WHITEHORSE, Yukon — The Yukon Workers’ Compensation Health and Safety Board (YWCHSB) has fined Yukon Agriculture and a contractor, after a man died while capturing wild horses last year. On Jan. 26, 2014, Arnold Johnson was working with a Yukon livestock control officer to capture the horses near Kusawa Lake, about 60 kilometres west of Whitehorse, the YWCHSB said in a statement. The Department of Energy, Mines and Resources had hired contractor Dan Sabo to capture the horses. Sabo built a fence corral and baited the horses into it, but when the workers were connecting the metal panels to the fence, the horses bolted. The statement said that one horse had become tangled in a fence panel behind which Johnson was standing. Johnson was knocked to the ground and the horse rolled over him; he suffered a head injury and died in hospital the following day. After a 10-month investigation, the YWCHSB fined Yukon Agriculture $5,000 for failing to establish a complete oh&s program. Sabo was fined $750 for failing to properly assess the risks associated with the job and for not providing appropriate personal protective equipment.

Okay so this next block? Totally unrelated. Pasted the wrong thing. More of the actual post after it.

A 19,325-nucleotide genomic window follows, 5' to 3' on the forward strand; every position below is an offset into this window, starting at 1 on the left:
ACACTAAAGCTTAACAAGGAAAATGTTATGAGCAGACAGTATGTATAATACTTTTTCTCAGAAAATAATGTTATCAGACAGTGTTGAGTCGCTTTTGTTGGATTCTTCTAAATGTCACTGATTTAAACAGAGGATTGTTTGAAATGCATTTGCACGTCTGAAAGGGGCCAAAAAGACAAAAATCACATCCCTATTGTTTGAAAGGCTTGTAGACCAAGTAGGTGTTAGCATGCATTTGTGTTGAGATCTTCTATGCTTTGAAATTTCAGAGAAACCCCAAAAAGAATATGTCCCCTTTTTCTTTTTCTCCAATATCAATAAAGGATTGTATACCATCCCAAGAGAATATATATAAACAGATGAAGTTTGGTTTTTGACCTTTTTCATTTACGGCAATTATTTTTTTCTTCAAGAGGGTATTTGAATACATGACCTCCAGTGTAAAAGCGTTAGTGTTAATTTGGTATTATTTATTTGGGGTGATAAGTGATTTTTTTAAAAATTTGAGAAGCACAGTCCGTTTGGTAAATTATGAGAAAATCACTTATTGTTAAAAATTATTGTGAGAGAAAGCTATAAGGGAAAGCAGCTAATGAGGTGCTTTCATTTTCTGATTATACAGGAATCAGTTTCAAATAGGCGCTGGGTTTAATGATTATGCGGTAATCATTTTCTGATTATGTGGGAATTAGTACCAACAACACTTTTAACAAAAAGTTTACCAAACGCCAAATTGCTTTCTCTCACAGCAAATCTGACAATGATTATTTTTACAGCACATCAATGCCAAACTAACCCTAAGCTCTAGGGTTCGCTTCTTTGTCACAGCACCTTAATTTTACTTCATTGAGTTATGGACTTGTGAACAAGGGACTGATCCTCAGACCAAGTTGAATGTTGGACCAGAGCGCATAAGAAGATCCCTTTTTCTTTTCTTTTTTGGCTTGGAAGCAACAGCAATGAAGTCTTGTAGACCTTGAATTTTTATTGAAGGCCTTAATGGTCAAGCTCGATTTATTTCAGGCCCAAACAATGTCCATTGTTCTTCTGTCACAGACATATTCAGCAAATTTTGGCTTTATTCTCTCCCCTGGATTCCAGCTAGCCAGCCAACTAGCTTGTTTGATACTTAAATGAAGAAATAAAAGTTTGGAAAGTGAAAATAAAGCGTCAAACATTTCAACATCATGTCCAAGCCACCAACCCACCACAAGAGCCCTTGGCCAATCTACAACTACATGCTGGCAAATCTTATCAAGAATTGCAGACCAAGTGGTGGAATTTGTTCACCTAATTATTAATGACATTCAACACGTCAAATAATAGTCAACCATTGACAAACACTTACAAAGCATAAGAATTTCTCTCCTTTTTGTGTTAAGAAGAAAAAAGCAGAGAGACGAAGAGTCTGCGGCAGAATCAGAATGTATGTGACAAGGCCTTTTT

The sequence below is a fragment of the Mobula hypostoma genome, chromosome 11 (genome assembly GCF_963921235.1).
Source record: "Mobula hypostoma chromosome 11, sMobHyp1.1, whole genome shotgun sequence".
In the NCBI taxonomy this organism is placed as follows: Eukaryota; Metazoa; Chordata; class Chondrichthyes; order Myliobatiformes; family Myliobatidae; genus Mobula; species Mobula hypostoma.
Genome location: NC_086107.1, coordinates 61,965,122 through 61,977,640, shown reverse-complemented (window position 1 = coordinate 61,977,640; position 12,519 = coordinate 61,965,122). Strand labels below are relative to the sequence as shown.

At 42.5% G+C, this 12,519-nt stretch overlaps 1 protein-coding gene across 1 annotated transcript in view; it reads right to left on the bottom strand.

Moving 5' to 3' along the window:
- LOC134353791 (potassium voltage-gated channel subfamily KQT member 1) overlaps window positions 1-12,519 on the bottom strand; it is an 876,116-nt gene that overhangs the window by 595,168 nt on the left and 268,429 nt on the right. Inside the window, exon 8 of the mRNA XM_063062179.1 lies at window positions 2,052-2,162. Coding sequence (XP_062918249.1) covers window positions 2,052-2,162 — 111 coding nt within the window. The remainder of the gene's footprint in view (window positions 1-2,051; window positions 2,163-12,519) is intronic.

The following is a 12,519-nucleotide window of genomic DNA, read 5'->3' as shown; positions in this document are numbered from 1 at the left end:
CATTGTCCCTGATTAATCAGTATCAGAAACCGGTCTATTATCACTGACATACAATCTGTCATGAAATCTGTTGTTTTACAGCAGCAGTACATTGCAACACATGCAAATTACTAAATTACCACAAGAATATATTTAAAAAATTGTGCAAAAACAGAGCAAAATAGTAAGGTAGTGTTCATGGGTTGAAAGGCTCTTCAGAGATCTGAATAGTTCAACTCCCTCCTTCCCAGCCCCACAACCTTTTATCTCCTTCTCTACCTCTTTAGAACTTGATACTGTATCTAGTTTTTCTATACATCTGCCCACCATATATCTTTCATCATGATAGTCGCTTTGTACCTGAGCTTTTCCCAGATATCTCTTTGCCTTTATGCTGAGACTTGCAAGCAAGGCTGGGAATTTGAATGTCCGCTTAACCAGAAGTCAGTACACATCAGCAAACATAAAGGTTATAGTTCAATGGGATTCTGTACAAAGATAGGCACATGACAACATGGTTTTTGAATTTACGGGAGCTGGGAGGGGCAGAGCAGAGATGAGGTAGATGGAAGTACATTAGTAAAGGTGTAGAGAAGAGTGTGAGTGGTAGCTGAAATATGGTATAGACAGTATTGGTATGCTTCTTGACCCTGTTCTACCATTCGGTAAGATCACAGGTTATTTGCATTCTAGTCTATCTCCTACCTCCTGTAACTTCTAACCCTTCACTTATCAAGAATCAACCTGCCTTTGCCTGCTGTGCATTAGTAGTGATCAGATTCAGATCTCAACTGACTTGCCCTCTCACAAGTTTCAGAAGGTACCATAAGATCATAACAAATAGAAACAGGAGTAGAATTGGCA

AMHERSTVIEW, Ont. — Asbestos abatement company Recovery Abatement & Insulation Ltd. was fined $25,000 on Jan. 21, after workers were exposed to asbestos dust on a job site. In addition, supervisor Gregory Simpson was fined $4,000, after pleading guilty to failing to ensure that workers used protective clothing and equipment. On May 15, 2014, three workers were on the site of a single family home in Amherstview; the work was an enclosed asbestos abatement project. That afternoon, a Ministry of Labour (MOL) inspector attended the location to conduct an inspection, during which the inspector found one of the workers exiting the enclosed area of the project wearing street clothing. Another worker was securing bags filled with asbestos-containing material without protective gear, while a third worker, who was performing clean-up work, was unprotected. The company was fined for contravening Section 15.14 of Ontario Regulation 278/05, which states that only persons wearing protective clothing and equipment should enter a work area where there is an asbestos dust hazard. Simpson was fined after pleading guilty to failing, as a supervisor, to ensure that an employee worked in the manner and with the protective devices, measures and procedures, as required by the regulation.